By Gershwin Fielies
On the 5th of March one of our rangers received a call from a resident of the local community Slangrivier, about 25km from Witsand regarding a monkey being spotted in one of their large blue gum trees. Our ranger, Gershwin Fielies, went out to investigate the situation.
As he arrived lots of residents were at the scene out of curiosity, it was an unusual situation because it was the first time that someone had spotted a monkey in Slangriver. At first it was very difficult to spot the monkey and identify it since it was sitting very high and was trying to hide itself. Eventually our ranger got a sneak peak of it and was able to identify which species it was. It was identified as a blou aap or vervet monkey ( Chlorocebus pygerythrus).
After identifying it our ranger tried to contact Cape Nature Riversdale to inform them about the situation unfortunately they couldn’t be reached as it was Sunday. Our ranger informed the resident that he couldn’t get hold of Cape Nature and that he will be contacting them the following day. He told the resident to tell people not to disturb the monkey as they planned to catch it with the assistance with Cape Nature.
The following day our ranger got hold of Michael Hanson of Cape Nature and explained the issue. Michael told Gershwin that he will be organising a trap cage for it and that they would set it up later on during the day. Later that day Gershwin and Michael visited the site where the monkey was and set up the cage. They managed to get some fruit and peanuts, a monkey favorite. They explained to the residents how the trap cage works and asked that no one get too close within that area so as not the deter the monkey from entering the cage. They fully understood and were very cooperative. After everything was set it was a case of waiting for the clever monkey to enter the cage. According to the residents and neighbors though, our monkey wasn’t that stupid as he was not entering the cage but still eating the fruits from the outside.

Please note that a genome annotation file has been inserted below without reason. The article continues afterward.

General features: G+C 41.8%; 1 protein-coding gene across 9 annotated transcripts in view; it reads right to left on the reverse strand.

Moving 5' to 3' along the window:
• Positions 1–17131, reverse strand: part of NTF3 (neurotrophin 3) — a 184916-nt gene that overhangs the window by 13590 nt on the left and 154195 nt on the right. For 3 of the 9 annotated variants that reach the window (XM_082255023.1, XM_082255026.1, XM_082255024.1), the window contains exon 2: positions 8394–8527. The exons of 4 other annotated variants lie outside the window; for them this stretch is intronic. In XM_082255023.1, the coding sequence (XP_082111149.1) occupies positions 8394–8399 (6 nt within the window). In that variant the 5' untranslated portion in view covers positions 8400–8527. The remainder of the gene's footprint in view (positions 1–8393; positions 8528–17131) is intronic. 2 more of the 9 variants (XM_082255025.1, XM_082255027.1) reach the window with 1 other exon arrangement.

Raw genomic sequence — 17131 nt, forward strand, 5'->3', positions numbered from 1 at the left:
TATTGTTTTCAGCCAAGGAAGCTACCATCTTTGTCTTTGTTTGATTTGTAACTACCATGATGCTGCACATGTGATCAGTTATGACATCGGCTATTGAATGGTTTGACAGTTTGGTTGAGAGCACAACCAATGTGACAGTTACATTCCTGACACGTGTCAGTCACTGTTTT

Gershwin followed up each day after work to monitor the situation and nothing yet. He kept on putting out fresh fruit and hoped that it would eventually enter the cage. On day three our ranger Gershwin got home after work and about half an hour later he was bombarded with excited kids shouting “The monkey! The monkey!” realising that the monkey must have entered the cage.
Gershwin went to the site and saw a lot off residents had surrounded the cage in curiosity.
The monkey was in cage and ranger Gershwin contacted Cape Nature to inform them that the monkey in town had finally stepped in the cage.
About fifteen minutes later Llewellyn from Cape Nature Grootvadersbos arrived and took the monkey safely away and into the mountains. The residents thanked Gershwin from the Lower Breede River Conservancy Trust and Cape Nature for resolving the monkey in town issue.